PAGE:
I really don't think you can do it with just infrared and green LEDs. Pulse oximeters use one of two combinations: red and IR, or red and green. The common denominator (and the key to the pulse oximeter, itself) is the red light.
That's why we have the mnemonic "SeXy DARLing", which stands for "at SiX hundred nm wavelength DeoxyHb Absorbs Red Light". At green wavelengths, both oxygenated and deoxygenated hemoglobin absorb equally, and the same is true at 780nm IR. So, IR and green are the wavelengths you use to calibrate red.
My best guess, Apple uses IR for the "any time" pulse because it's invisible, and green for the more accurate "on demand" pulse because it's relatively unobtrusive. Shine a green light into skin and it does not go far. Shine a white light, and you get a red halo. Red is the band that propagates through a human body. If they had red LEDs, the light would diffuse a cm or two, enough to light up the skin all around the watch, forming a "halo".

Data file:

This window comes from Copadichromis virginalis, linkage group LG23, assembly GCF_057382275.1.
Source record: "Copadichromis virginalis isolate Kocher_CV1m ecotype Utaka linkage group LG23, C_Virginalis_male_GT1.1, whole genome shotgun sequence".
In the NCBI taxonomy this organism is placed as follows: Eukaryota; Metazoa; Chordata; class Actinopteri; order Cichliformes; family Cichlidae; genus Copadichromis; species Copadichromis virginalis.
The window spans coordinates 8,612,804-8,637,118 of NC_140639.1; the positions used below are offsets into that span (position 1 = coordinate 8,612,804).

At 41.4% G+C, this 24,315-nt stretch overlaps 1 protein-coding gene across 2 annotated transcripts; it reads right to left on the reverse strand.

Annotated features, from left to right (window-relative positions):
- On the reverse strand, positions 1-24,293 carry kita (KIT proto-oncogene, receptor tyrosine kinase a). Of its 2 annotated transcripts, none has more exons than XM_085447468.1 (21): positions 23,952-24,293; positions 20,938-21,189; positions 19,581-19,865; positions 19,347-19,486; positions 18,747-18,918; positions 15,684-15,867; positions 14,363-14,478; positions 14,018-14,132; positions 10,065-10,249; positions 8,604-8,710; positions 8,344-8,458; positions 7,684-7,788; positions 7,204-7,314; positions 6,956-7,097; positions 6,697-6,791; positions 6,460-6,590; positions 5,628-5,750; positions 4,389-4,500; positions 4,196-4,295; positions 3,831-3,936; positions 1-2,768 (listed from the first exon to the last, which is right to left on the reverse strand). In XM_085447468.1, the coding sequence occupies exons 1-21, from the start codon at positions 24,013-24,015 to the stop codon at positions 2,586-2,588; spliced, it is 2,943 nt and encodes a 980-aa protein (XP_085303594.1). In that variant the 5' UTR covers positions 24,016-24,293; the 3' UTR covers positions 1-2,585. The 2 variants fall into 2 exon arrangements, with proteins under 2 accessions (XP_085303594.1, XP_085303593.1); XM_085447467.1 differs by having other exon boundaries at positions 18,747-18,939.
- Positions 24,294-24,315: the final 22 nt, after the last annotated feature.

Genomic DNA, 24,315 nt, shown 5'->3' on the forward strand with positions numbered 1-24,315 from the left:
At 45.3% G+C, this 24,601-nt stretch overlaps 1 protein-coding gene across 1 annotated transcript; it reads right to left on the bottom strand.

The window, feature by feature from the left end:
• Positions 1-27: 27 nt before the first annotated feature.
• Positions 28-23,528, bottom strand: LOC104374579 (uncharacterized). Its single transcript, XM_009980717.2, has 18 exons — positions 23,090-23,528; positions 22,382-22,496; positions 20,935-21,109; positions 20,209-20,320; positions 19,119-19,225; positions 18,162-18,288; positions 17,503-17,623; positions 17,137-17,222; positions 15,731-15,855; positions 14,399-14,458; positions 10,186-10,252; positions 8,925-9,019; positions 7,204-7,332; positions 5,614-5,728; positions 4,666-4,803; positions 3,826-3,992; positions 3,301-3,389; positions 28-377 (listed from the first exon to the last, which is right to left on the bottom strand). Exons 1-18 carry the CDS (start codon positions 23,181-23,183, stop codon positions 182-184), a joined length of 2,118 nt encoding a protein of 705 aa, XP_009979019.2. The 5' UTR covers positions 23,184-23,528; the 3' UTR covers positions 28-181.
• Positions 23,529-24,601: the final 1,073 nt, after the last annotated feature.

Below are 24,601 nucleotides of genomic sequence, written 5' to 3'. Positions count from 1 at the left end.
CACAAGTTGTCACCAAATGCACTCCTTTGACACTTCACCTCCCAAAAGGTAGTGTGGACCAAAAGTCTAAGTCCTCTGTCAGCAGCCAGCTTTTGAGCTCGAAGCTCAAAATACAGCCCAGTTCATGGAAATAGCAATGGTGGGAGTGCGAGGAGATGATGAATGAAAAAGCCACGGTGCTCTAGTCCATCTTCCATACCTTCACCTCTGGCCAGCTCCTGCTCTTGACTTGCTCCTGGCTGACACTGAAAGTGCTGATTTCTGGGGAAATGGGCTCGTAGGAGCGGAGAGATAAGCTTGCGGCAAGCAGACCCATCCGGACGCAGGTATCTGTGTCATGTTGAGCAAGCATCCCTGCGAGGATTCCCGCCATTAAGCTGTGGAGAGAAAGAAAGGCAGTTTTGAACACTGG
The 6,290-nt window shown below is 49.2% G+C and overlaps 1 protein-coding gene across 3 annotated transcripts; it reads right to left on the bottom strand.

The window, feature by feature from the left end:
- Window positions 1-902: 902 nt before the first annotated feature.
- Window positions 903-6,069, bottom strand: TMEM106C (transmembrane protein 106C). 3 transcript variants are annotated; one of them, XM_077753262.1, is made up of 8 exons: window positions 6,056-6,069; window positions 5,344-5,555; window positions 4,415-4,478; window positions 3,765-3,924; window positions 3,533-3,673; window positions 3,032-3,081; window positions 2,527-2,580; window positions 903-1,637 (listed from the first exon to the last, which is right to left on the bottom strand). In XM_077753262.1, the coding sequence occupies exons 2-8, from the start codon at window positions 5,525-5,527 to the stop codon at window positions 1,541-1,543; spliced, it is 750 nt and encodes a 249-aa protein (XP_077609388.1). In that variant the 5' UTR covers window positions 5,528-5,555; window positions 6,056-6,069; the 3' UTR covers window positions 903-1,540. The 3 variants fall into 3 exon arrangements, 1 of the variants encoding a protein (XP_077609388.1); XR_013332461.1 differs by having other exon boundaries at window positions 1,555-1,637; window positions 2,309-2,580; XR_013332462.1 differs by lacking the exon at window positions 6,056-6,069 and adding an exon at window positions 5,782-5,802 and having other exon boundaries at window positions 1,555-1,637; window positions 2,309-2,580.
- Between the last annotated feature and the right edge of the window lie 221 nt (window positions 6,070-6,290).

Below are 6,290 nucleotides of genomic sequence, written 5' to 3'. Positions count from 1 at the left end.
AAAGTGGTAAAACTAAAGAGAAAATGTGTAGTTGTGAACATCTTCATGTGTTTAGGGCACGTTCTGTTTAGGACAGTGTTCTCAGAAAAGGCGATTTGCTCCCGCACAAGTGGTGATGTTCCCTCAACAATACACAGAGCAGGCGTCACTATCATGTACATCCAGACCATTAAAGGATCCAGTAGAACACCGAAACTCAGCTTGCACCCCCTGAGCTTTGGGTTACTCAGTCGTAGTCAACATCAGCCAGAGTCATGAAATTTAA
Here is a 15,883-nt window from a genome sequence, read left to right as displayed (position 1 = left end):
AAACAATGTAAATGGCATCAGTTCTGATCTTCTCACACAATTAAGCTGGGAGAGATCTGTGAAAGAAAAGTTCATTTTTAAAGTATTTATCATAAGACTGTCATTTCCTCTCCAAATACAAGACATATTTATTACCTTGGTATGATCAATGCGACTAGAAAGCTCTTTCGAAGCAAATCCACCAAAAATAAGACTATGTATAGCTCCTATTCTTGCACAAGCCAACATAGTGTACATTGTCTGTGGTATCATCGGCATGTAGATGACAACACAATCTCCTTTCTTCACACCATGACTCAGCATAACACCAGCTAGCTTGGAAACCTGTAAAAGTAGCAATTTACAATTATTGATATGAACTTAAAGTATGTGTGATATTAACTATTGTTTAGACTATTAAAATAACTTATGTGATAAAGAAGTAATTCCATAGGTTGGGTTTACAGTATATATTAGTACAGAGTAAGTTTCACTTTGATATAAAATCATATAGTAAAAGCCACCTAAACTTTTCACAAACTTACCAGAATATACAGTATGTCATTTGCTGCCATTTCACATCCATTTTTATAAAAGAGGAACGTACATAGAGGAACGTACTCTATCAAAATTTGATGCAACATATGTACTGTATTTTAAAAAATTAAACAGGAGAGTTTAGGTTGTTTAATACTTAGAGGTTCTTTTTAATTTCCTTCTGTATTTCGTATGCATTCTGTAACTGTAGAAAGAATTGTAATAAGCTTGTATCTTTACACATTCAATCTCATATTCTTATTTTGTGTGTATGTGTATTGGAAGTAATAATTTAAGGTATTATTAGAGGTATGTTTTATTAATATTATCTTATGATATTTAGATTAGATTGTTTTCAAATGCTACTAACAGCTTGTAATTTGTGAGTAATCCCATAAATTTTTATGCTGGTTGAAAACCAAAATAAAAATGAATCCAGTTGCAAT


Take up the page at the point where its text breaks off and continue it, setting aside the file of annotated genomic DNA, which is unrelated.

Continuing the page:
Bu gerçekleştiğinde, zaman içinde kazandıkları itibarı gösteren grafiği görüntüleyebileceksiniz.
Grafiğin nasıl görüneceğine dair bir ön izleme:
Henüz itibar kazanılmadı.